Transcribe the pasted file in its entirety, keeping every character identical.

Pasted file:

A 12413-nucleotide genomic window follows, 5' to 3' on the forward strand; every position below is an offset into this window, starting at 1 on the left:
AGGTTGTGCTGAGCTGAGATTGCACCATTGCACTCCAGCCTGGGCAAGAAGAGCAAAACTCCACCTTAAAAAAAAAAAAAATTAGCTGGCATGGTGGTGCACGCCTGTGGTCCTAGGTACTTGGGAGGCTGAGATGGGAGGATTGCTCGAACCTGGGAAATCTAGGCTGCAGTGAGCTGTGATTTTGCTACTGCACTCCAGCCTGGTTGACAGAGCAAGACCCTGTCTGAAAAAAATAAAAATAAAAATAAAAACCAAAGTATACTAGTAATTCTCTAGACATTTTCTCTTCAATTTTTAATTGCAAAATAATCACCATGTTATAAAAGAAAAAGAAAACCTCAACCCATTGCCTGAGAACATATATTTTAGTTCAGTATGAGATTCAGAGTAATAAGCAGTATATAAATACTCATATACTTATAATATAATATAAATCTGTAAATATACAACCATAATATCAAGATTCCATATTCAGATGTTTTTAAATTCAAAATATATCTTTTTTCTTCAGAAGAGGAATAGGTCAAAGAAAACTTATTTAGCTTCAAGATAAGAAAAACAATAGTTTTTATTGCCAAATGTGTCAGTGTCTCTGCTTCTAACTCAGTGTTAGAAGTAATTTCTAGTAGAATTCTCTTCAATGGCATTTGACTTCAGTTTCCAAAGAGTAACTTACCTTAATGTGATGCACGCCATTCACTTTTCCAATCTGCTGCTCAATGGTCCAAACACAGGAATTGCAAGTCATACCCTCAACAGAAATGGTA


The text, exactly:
A 12413-nucleotide genomic window follows, 5' to 3' on the forward strand; every position below is an offset into this window, starting at 1 on the left:
AGGTTGTGCTGAGCTGAGATTGCACCATTGCACTCCAGCCTGGGCAAGAAGAGCAAAACTCCACCTTAAAAAAAAAAAAAATTAGCTGGCATGGTGGTGCACGCCTGTGGTCCTAGGTACTTGGGAGGCTGAGATGGGAGGATTGCTCGAACCTGGGAAATCTAGGCTGCAGTGAGCTGTGATTTTGCTACTGCACTCCAGCCTGGTTGACAGAGCAAGACCCTGTCTGAAAAAAATAAAAATAAAAATAAAAACCAAAGTATACTAGTAATTCTCTAGACATTTTCTCTTCAATTTTTAATTGCAAAATAATCACCATGTTATAAAAGAAAAAGAAAACCTCAACCCATTGCCTGAGAACATATATTTTAGTTCAGTATGAGATTCAGAGTAATAAGCAGTATATAAATACTCATATACTTATAATATAATATAAATCTGTAAATATACAACCATAATATCAAGATTCCATATTCAGATGTTTTTAAATTCAAAATATATCTTTTTTCTTCAGAAGAGGAATAGGTCAAAGAAAACTTATTTAGCTTCAAGATAAGAAAAACAATAGTTTTTATTGCCAAATGTGTCAGTGTCTCTGCTTCTAACTCAGTGTTAGAAGTAATTTCTAGTAGAATTCTCTTCAATGGCATTTGACTTCAGTTTCCAAAGAGTAACTTACCTTAATGTGATGCACGCCATTCACTTTTCCAATCTGCTGCTCAATGGTCCAAACACAGGAATTGCAAGTCATACCCTCAACAGAAATGGTA